By November 19, 2012 0 Comments Read More →

Stepford Digital: Justin is not Elvis, Other-Justin is not Obama

Many people talk about doing things online to achieve their own goals, or speculate on the use of social media by others in achieving goals using the digital-success of another as their benchmark.

Until recently, most books on digital marketing used Dell and Microsoft as the yardstick of success. In political circles, Barack Obama’s 2008 campaign was spoken about as though his approach was the messiah itself. We can expect that the 2012 campaign to be talked about as the second coming for quite some time.

Here’s the thing — in my opinion, anyway.

Social media evolve at an alarming rate. Facebook, LinkedIn, Twitter and Pinterest, among others, have all rolled out new features since November 6. Social media evolved into a channel of war propaganda and military combative communication last week. These are not the same tools they were a few weeks ago.

So, when I hear people suggesting Justin Trudeau (and other politicians) do what Obama did, I can’t help but think it’s like saying Justin Bieber should do what Elvis Presley did.

The fact is, the economic-psycho-socio-graphics of the audience are different. In fact, the audience itself has probably evolved on its own since last week given the current rapidly-changing environment. And, as much as we’d like to believe digital has taken over from traditional modes of engagement, they’re still very much connected.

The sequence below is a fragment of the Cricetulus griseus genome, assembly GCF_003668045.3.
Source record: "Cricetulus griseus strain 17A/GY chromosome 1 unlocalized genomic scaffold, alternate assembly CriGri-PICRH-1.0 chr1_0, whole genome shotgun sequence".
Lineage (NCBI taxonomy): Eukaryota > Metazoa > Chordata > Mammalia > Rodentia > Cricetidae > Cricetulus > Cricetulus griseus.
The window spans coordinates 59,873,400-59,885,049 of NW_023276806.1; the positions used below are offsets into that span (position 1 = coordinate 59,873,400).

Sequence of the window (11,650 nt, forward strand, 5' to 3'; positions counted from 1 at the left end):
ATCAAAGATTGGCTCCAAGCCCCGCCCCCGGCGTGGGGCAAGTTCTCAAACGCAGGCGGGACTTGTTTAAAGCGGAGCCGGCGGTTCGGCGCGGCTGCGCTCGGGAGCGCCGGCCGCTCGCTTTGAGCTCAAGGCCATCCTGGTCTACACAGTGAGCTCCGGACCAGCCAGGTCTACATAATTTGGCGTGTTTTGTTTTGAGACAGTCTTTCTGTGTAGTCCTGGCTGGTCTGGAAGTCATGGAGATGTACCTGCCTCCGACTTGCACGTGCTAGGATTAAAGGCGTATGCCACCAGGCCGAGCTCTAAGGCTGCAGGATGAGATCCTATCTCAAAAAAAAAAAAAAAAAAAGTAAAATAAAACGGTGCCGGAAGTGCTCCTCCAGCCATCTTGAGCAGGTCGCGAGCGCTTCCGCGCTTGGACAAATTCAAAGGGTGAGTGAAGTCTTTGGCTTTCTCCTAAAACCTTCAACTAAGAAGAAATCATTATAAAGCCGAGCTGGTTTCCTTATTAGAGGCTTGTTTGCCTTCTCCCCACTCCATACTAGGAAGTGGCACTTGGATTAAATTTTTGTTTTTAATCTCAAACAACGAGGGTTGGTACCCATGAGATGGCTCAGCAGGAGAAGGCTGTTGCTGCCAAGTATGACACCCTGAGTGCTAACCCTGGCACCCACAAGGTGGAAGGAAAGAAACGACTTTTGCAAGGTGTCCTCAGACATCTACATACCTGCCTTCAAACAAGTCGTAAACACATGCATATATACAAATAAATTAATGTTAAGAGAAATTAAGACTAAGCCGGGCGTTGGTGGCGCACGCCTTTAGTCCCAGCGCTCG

Noone is Obama. In fact, Obama-today is not Obama-two-weeks-ago; And, the US today has changed from the US we knew two weeks ago. No two people, times, issues and campaigns are the same.

So, let’s not draw wild comparisons. Or, if we do, let’s at least draw comparisons that scale.

Featured image: Micah’s DNA uploaded to Flickr by micahb37.

avatar

About the Author:

Mark Blevis is a digital public affairs strategist and President of FullDuplex.ca, an integrated digital communications, public affairs and research company. His work focuses on the role of digital tools and culture on issues and reputation management. He also leads research into how Canadian opinions are shaped through online content and interactions.